By allowing ads to appear on this site, you support the local businesses who, in turn, support great journalism.
Tagging one of five research projects at Gray's Reef
Scientists look at ocean off Liberty's Coast
fish tank
Chad Meckley, left, an NOAA Corps officer assigned to Gray’s Reef National Marine Sanctuary as the vessel operations coordinator, and Devin Dumont, graduate student and curator of the UGA Marine Extension Service Aquarium, monitor the bait fish holding tank. - photo by Photo by Lauren Hunsberger
The NOAA research vessel Nancy Foster will be docked at Savannah Friday on the river from 1-4 p.m.

Early Tuesday, as the sun was just rising, Capt. Todd Recicar with the NOAA cruised 25 miles off the Georgia Coast, ending his hour long trip by anchoring his boat in the middle of the dark blue Atlantic.
The cloudy patch of ocean where Recicar’s cruiser bobbed didn’t seem any different from the expansive waters surrounding it.
Today, however, another boat, a large, retired Navy ship, the Nancy Foster, floats not too far away and the boats, together, mark the significance of what lies just 60 feet beneath the surface. The two boats are over Gray’s Reef Marine Sanctuary, currently, an isolated hotbed of marine research.
The Nancy Foster, now a research vessel, is traveling the East Coast, offering precious deep sea time to a community of researchers. During the two weeks it’s stationed at Gray’s Reef, it was home to about 15 scientists, separated into specific crews and each with their own project and objective.  
The groups are conducting five main research projects, one of which is a fish tagging and tracking project that Recicar and his crew of well-seasoned fisherman, are helping with their skills.
The crew included the captain, his dad, Tom Recicar, a helper fisherman, Spud Woodward, assistant director of Coastal Resource Division of the DNR, Chad Meckley, vessels operations coordinator for Gray’s Reef, Devin Dumont, curator at the University of Georgia Marine Extension Service aquarium, and Donna McDowell, marine technician with the DNR. Their objective: to catch and tag as many grouper and red snapper as possible. Not exactly an easy feat considering the variety of species attracted to the reef.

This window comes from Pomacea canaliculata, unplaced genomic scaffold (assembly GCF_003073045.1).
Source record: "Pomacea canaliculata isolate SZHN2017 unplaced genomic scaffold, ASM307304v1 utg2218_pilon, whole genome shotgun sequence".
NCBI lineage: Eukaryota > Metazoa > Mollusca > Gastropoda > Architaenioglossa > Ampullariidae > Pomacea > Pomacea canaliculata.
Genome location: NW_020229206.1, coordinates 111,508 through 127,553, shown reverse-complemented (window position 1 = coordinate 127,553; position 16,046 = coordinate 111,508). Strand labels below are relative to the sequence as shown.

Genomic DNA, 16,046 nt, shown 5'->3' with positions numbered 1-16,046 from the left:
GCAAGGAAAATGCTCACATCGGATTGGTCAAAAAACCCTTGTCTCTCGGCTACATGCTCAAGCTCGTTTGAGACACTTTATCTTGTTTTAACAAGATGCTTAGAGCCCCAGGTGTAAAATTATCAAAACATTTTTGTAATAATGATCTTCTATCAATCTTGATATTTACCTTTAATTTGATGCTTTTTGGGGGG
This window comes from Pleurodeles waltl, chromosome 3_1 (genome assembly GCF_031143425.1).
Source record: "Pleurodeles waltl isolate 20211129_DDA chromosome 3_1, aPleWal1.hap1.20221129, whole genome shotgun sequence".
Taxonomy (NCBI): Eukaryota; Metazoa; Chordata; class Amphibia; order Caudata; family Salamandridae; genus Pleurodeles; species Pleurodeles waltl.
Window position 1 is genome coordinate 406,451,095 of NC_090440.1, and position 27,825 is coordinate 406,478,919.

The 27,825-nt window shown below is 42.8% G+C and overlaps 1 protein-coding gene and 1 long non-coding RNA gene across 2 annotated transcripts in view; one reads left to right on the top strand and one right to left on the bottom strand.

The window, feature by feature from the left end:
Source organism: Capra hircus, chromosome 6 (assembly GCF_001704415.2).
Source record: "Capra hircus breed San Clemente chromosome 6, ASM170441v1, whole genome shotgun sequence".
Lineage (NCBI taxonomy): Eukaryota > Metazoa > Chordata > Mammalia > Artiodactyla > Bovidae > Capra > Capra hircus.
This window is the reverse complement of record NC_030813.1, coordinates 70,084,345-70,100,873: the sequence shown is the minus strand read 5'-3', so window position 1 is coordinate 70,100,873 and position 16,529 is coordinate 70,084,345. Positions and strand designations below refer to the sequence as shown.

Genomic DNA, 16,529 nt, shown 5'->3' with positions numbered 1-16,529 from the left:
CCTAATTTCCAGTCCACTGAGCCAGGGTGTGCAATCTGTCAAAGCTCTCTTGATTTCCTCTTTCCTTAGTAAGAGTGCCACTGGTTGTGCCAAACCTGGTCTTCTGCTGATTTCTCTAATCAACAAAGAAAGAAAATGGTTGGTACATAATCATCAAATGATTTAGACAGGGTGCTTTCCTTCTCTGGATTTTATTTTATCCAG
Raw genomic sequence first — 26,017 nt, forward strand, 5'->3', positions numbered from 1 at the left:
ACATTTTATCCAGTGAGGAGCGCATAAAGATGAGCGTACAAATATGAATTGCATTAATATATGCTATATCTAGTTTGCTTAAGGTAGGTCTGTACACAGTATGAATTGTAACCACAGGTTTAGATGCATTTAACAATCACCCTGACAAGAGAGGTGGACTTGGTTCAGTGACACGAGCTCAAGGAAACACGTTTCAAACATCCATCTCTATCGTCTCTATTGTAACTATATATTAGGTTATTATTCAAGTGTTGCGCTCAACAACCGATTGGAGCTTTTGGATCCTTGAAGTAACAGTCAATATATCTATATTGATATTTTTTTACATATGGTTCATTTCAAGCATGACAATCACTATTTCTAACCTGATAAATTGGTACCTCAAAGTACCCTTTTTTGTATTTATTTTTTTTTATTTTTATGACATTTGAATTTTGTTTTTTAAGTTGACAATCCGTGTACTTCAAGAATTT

“I think there are about 130 species,” the NOAA’s Gail Krueger said.
McDowell said fishing for only a few species can be challenging, but as a life-long fisherman she’s picked up a few tips for the crew.
“Have patience,” she said laughing. “Have good bait — got to have good live bait — good gear and fish on the bottom.”
It was good advice as after a day of fishing the crew caught a seven-foot shark, a large mackerel and several sea bass. They didn’t get any of the targeted species until around 3:30. In a burst of excitement, Dumont caught a 20-inch gag grouper and Tom Recicar caught a red snapper also measuring 20 inches.
After they caught the fish, they’d tag and vent it.
“When fish are brought up from depths their swim blatters inflate and it causes a lot of stress on the fish. So I’m here to help vent the fish with a hypodermic needle,” Dumont said.
He helped with a variety of fish husbandry tasks.
Then, they turned the fish over to other researchers on the Nancy Foster, where the fish were monitored for a short time and then put back into the sea so the researchers can track their behavior, collecting data on migratory patterns, which, according to the crewmembers, are vital to understanding the delicate balance of life on the reef.
After a long day in the sun, the crew felt successful as they were able to add two more fish to the project. Tuesday was the last day of fishing, bringing the project’s second year to a close. They’re now tracking about 20 fish, constantly recording data.

The tagging project is only one of five research projects conducted off the Nancy Foster at Gray’s Reef. Look for articles on the other projects in the next few editions of the Courier.

Sign up for our e-newsletters